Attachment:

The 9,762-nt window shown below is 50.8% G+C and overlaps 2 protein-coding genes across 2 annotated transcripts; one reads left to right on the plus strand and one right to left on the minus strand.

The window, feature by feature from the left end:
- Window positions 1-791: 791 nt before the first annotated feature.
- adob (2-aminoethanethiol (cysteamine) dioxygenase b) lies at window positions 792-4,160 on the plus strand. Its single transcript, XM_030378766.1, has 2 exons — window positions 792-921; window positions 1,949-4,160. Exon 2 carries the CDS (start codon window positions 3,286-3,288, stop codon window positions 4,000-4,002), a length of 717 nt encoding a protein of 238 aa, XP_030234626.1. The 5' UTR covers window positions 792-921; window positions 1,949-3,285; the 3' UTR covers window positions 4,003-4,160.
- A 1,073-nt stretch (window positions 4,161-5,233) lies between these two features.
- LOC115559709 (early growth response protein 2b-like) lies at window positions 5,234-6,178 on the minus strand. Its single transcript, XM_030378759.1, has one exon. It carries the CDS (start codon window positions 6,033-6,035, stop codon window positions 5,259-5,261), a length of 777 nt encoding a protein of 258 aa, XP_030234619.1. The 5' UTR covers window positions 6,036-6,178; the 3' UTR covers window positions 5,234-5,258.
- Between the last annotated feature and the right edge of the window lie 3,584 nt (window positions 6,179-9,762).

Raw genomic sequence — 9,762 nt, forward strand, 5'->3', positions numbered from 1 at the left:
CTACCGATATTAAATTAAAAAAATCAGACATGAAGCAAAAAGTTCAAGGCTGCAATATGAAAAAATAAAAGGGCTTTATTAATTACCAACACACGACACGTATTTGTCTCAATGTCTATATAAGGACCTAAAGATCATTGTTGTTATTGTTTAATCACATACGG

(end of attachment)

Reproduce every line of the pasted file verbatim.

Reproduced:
The 9,762-nt window shown below is 50.8% G+C and overlaps 2 protein-coding genes across 2 annotated transcripts; one reads left to right on the plus strand and one right to left on the minus strand.

The window, feature by feature from the left end:
- Window positions 1-791: 791 nt before the first annotated feature.
- adob (2-aminoethanethiol (cysteamine) dioxygenase b) lies at window positions 792-4,160 on the plus strand. Its single transcript, XM_030378766.1, has 2 exons — window positions 792-921; window positions 1,949-4,160. Exon 2 carries the CDS (start codon window positions 3,286-3,288, stop codon window positions 4,000-4,002), a length of 717 nt encoding a protein of 238 aa, XP_030234626.1. The 5' UTR covers window positions 792-921; window positions 1,949-3,285; the 3' UTR covers window positions 4,003-4,160.
- A 1,073-nt stretch (window positions 4,161-5,233) lies between these two features.
- LOC115559709 (early growth response protein 2b-like) lies at window positions 5,234-6,178 on the minus strand. Its single transcript, XM_030378759.1, has one exon. It carries the CDS (start codon window positions 6,033-6,035, stop codon window positions 5,259-5,261), a length of 777 nt encoding a protein of 258 aa, XP_030234619.1. The 5' UTR covers window positions 6,036-6,178; the 3' UTR covers window positions 5,234-5,258.
- Between the last annotated feature and the right edge of the window lie 3,584 nt (window positions 6,179-9,762).

Raw genomic sequence — 9,762 nt, forward strand, 5'->3', positions numbered from 1 at the left:
CTACCGATATTAAATTAAAAAAATCAGACATGAAGCAAAAAGTTCAAGGCTGCAATATGAAAAAATAAAAGGGCTTTATTAATTACCAACACACGACACGTATTTGTCTCAATGTCTATATAAGGACCTAAAGATCATTGTTGTTATTGTTTAATCACATACGG